Ask Tom Gotsill, an English teacher for 30 years, how Walt Whitman's homosexuality affected his poetry.
"I can't discuss that," Gotsill says.
James Roy, a math teacher for 21 years, surely can explain a newspaper article citing AIDS statistics.
"I apologize. I just can't talk about that," Roy responds, lowering his head as color rises in his face.
Until this school year, both teachers would have answered those questions. Today, they back away for fear of violating a school district ban on teachers discussing homosexuality as a part of life and living.
"For the first time in my life, I feel I have to look over my shoulder every time I say something," says Roy, who has joined parents and others in suing Merrimack schools in federal court on grounds that the policy inhibits freedom of speech.
The policy, titled the "Prohibition of Alternative Lifestyle Instruction," has pitted neighbor against neighbor in this town of 22,450.
The school board's conservative majority is standing firm, insisting that the policy protects children. Hundreds of students, however, are wearing black armbands or pink triangle pins in protest. Meanwhile, teachers have altered how they teach classics such as "Moby Dick," "Of Mice and Men," "A Raisin in the Sun," "The Glass Menagerie" and William Shakespeare's "A Midsummer Night's Dream" and "As You Like It" to avoid any discussion of homosexuality, either in plot or authorship.
Under the policy, enacted on a 3-2 vote in August, teachers are not allowed to pass out materials, instruct or offer counseling portraying homosexuality as an acceptable way of life.
School board chairman Chris Ager, who proposed the policy, says violations would be regarded as insubordination--grounds for firing. Ager won't specify what he would consider a violation, so teachers say they are in the dark.
"I will say that as of today, not a single teacher has been disciplined as a result of this policy," Ager says.
That's because teachers are taking every precaution to protect their jobs, says Sue Ruggeri, president of the Merrimack Teachers Assn., one of the plaintiffs in the U.S. District Court lawsuit.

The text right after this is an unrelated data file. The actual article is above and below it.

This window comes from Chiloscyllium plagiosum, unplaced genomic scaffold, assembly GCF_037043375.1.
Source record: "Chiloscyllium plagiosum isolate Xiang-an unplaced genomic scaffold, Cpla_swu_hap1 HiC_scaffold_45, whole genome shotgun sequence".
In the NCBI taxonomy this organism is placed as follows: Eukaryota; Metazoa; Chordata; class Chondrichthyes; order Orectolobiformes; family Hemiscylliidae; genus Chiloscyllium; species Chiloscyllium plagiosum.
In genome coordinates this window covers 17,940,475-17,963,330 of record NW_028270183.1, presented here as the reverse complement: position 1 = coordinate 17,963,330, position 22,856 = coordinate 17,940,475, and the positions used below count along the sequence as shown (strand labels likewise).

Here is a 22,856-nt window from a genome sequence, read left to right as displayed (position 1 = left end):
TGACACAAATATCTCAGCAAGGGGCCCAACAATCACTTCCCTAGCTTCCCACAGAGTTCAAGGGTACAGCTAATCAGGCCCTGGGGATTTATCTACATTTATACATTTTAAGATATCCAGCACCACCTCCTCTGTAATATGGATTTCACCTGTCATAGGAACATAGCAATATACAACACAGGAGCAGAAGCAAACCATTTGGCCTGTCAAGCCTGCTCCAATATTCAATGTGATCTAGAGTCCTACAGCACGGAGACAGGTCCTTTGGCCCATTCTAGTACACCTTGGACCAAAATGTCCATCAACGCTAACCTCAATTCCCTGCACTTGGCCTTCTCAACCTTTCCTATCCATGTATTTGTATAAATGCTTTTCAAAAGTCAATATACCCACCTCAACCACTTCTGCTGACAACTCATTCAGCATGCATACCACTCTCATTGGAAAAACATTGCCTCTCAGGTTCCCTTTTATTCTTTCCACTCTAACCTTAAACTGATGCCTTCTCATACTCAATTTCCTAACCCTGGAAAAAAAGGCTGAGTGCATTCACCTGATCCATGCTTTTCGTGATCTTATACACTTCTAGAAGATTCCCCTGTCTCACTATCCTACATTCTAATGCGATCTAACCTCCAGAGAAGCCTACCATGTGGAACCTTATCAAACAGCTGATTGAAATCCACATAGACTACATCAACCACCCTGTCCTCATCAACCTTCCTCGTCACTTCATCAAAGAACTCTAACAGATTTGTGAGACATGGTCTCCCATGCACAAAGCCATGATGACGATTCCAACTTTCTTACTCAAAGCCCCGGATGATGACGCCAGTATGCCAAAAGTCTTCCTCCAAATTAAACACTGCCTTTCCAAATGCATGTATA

According to the suit, classes no longer address AIDS prevention and suicide among gay teens.
Roy says he altered plans to have math students clip newspaper stories citing statistics because he was afraid that someone would bring in an article on AIDS or homosexuality.
Teachers say "Twelfth Night" has been withdrawn from instruction. Its comical plot involves a young woman who disguises herself as a page, who falls in love with his-her master, who becomes fond of the page but pines for a countess, who becomes infatuated with the page, not knowing him to be a her.
Gotsill says he stopped using a video about Whitman because it mentions that the poet was gay.
"If you build a class around discussion, as we do in literature, then you oftentimes don't know in what direction conversations might go. For fear it might end in discussions of prejudice or bigotry against homosexuals, you shy away from it," Gotsill says. "As a result, our discussions have been stifled. Education has been hampered."
Lymon Mower, a 15-year-old freshman at Merrimack High School, has worn a black armband to school all year. He says the policy cheats students out of a full education.
"A lot of times we'll have class discussions and the teacher will feel they can't go on because of fear of violating the policy," Mower says. "My friend was taking a social problems class, where the whole point is to talk. One day they were talking about AIDS and, of course, you have to talk about homosexuality. The teacher said, 'Sorry, we can't talk about this anymore.' "
Mower attends the volatile monthly school board meetings, and urges other students to wear armbands and gay rights buttons. He says he's lost regard for teachers who abide by the policy.
"There isn't really a single teacher in this district who supports that policy, but they're practicing it," Mower says. "I really have to say I don't have a lot of respect for anyone who can do that. What's a job if you are forced to be the agent of injustice?"
But Roy, whose two children attend Merrimack schools, says that fighting the policy through the courts was the best thing that he could think to do.
"I believe that I can make a difference in kids' lives. I would be teaching them nothing if I quit in this battle," he says.
Debra Herget, who has three children in the Merrimack system, says she joined the lawsuit because the policy goes against everything that she is trying to teach her children at home.
"I teach my children tolerance and respect for others," she says. "This policy is, in effect, teaching intolerance."
Also signed onto the lawsuit are the Gay and Lesbian Advocates and Defenders of Boston; People for the American Way, based in Washington; and the American Civil Liberties Union.
Ager criticizes the involvement of the national groups, saying they don't represent the interests of Merrimack.
"What makes this country great in the democratic process is [that] arguments make people change their minds, not threats and intimidation," Ager says. "And I have not heard any good arguments as to why this policy should not be in place."